I guess for me, the victory comes from succeeding in communicating at all with someone, even if it is failed communication.

Can that be automated? Can computers eventually be taught so well that they can take the place of my collaborators beyond a flashcard drilling type area? Will I be satisfied and motivated to continue if I can't imagine that there is a human being on the other side of the world who is reading my writing 7 hours ahead of me, especially if they are people who I have actually seen both via skype and with my own eyes? I have thought about these ideas a lot. I do not know.

My gut still tells me no, it can't be automated because I believe in communicative language learning. Basically, the TLDR of my TESOL minor is this: "To teach your students, you have to know your students. To know them, you have to listen to them and talk with them."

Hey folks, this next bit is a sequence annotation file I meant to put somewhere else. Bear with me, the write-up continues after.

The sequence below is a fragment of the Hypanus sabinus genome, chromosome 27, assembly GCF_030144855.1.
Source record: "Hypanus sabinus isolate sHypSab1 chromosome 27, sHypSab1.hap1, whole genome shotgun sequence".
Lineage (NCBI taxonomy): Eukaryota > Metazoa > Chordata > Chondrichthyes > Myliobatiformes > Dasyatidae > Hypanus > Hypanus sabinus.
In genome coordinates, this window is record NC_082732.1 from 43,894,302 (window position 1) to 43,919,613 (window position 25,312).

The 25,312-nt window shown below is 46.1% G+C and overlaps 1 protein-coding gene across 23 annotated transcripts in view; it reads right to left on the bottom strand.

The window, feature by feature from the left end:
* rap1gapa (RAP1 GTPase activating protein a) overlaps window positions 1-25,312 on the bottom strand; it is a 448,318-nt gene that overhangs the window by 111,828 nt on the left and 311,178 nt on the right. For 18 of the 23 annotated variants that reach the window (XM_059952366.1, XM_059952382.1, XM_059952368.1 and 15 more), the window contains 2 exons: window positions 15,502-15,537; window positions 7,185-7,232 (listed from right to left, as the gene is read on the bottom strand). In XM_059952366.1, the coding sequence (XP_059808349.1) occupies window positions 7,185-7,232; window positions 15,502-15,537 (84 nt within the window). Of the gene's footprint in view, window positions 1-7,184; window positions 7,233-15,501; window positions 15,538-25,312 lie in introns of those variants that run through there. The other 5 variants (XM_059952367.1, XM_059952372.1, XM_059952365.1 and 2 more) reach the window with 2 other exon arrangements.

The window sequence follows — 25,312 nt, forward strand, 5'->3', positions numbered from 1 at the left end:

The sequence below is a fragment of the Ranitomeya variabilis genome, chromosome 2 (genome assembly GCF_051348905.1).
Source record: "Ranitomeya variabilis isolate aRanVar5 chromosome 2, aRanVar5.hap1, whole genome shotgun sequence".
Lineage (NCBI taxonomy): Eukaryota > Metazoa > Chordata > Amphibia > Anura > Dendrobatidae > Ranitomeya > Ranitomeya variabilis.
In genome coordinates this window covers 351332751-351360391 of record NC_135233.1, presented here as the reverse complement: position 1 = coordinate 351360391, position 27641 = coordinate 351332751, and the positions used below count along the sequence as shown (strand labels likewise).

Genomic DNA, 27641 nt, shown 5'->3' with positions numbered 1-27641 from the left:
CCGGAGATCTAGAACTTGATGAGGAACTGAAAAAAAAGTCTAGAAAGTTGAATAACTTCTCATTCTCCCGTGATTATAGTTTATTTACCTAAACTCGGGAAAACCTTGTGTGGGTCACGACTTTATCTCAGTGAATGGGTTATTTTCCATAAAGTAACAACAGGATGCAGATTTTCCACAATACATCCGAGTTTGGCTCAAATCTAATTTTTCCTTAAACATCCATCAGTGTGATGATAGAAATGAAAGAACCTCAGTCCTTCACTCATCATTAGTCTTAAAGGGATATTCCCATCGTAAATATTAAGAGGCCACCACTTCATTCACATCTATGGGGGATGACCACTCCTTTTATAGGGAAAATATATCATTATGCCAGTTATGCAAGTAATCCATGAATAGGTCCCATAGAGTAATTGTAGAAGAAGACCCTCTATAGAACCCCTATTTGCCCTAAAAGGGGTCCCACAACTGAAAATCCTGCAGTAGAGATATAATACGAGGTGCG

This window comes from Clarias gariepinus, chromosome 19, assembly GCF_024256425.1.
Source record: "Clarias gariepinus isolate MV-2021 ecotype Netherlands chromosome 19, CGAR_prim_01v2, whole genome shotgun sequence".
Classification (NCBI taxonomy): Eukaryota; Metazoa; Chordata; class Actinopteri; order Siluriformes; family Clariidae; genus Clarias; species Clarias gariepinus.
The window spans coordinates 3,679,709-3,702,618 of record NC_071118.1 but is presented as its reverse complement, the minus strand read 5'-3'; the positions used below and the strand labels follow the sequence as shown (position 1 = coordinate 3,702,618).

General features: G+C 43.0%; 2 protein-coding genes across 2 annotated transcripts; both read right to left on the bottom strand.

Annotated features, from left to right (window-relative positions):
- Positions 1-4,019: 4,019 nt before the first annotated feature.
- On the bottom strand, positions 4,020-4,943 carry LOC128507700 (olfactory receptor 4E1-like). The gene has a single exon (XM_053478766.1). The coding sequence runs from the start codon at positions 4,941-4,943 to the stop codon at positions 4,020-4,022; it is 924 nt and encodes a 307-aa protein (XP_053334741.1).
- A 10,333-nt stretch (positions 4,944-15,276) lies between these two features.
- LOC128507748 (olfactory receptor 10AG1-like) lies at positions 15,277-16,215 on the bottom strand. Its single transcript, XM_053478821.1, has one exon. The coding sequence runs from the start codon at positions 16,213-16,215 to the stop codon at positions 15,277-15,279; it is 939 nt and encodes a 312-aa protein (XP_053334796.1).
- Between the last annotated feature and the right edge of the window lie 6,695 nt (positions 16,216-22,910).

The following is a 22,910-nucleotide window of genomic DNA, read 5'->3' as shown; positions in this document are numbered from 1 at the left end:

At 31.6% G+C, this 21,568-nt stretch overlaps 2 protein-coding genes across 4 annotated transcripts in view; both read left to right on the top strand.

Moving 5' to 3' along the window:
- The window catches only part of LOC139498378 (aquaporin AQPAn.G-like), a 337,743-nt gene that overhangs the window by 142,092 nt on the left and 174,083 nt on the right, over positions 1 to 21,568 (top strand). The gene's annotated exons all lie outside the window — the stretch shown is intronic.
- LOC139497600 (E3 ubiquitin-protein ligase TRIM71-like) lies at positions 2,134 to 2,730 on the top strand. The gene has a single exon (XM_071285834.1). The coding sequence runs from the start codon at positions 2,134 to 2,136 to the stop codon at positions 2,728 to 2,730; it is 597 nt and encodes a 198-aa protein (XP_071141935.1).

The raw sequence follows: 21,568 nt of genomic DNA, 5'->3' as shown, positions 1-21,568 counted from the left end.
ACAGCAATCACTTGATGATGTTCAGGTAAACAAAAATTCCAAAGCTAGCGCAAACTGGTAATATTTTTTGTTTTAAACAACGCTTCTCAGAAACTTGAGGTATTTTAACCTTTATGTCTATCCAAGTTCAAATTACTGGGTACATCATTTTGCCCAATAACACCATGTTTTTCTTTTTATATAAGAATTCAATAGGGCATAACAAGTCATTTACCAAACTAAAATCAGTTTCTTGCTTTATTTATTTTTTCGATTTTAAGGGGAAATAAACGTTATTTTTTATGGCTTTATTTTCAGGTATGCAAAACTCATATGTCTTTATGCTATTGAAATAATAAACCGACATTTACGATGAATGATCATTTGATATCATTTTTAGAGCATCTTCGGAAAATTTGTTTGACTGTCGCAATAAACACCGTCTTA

Since my situation with Czech is like, the ultimate flipped classroom approach, I could rephrase that to be, "To learn, I have to know my teachers. To know them, I have to listen to them and talk with them."

Reader, you can basically see me tearing my hair out in frustration with the fact that I do not have a really set schedule yet with this infant, so arranging skype calls has to wait. Though actually, I think I might start to attempt that again sooner rather than later, depending on how the Quest for Czech Female Collaborators goes. And now you can imagine that I am basically bald (kidding - the postpartum alopecia hasn't kicked in yet. Though I know it will.)

From this book called Corpus Linguistics for English Teachers, I read,